I caught about half of the NOVA special on last night about the Dover case ruling on Intelligent Design. I thought the whole procedure, and its logical outcomes, was spectacular. However, I was a little bothered by the sort of epilogue that followed discussing the actual trial.
The Discovery Institute has been a proponent of Intelligent Design, the idea that the universe is just too friggin’ complex and weird to have arisen from natural processes that it can only have been intelligently designed. After Judge Jone’s opinion against Intelligent Design, aligning it with creationist and religious (otherwise unscientific) antecedents, the viability of “intelligent design is the only viable explanation” sunk a little. So, the Discovery Institute has taken a new approach to their “teach the controversy” campaign. They are now re-directing their attack against evolution itself, as was the case in the early 20th Century debacle that made the Scopes-Monkey Trial possible.
What strikes me as odd about this move is that it seems to take a feature away from the scientific process (falsification), and claims it as a radically subversive technique that belongs to anti-Evolutionists. I guess that in a sense good science is always at odds with itself. Many of us are familiar with Karl Popper’s argument about the necessity for falsification in science. What the Discovery Institute is suggesting is that Evolutionary Theory is all or nothing; that every “hole” is the noose around which Evolutionary Theory can be hung; and that the viability of Evolutionary theory as a whole hinges upon the filling up of every one of these holes in a way wholly consistent with how the theory has always been imagined. This last part is really basic rationale underpinning the false-dichotomy between Evolution and Intelligent Design, and the best reason why Intelligent Design (as a so-called theory and as a movement) cannot be accepted as scientific.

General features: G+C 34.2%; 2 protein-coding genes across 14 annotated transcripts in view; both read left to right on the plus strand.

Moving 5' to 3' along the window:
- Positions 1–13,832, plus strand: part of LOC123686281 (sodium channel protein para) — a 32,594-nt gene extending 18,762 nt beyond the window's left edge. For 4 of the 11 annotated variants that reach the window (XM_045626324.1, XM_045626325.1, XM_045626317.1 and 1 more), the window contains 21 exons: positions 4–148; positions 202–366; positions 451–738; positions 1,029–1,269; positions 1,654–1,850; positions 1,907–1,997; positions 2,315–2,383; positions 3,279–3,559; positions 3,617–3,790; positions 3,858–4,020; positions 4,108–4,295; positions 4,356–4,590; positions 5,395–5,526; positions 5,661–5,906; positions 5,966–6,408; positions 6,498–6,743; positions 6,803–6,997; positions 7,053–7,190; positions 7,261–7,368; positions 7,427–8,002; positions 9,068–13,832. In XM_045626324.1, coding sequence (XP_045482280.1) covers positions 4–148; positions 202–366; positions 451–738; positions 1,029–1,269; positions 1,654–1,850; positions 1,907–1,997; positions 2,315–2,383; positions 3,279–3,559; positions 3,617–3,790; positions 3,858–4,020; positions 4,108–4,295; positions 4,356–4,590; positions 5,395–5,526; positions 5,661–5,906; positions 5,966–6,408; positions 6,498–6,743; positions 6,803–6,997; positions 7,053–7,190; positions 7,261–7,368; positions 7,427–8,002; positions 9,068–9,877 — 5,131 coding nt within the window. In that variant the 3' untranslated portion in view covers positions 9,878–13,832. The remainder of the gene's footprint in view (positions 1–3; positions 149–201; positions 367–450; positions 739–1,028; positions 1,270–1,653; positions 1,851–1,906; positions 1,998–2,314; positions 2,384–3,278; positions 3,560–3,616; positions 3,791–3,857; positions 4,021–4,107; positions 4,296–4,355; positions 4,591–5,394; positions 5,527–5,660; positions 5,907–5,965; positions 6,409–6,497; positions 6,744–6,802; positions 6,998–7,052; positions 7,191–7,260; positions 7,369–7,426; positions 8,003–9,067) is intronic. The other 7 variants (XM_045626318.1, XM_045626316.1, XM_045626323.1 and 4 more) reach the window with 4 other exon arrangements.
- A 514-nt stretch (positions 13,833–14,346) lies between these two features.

This points to a dangerous failure in understanding how theories work. Of course, if something as fundamental to Evolutionary Theory as the age of the universe/earth or the nature of hereditary genetics were shown to be otherwise, there would be serious problems for the theory. As Hume spoke of miracles though, extra-ordinary claims (this huge body of otherwise tested, demonstrated and useful scientific theory is just on the whole wrong) require extra-ordinary evidence.
Such evidence as far as I know is not lurking in the kinds of gaps that IDers want to fill with their notion of intelligent design, but rather in the falsification of otherwise well established facts of science. The targets of Intelligent Design are not these structural supports though, but rather the frontiers of scientific explanation that are there simply because we haven’t taken the theory far enough. In other words, Intelligent Design treats the built-in limits of science (i.e. the practical fact that it hasn’t explained everything) as grounds for its failure at a much deeper level; as license to abandon scientific thinking altogether.
What the Intelligent Design movement signals to me is a staggering failure to think scientifically, not because its MacGuffin (an intelligent designer) is ludicrous, but because its goals amount to the end of sound theory itself.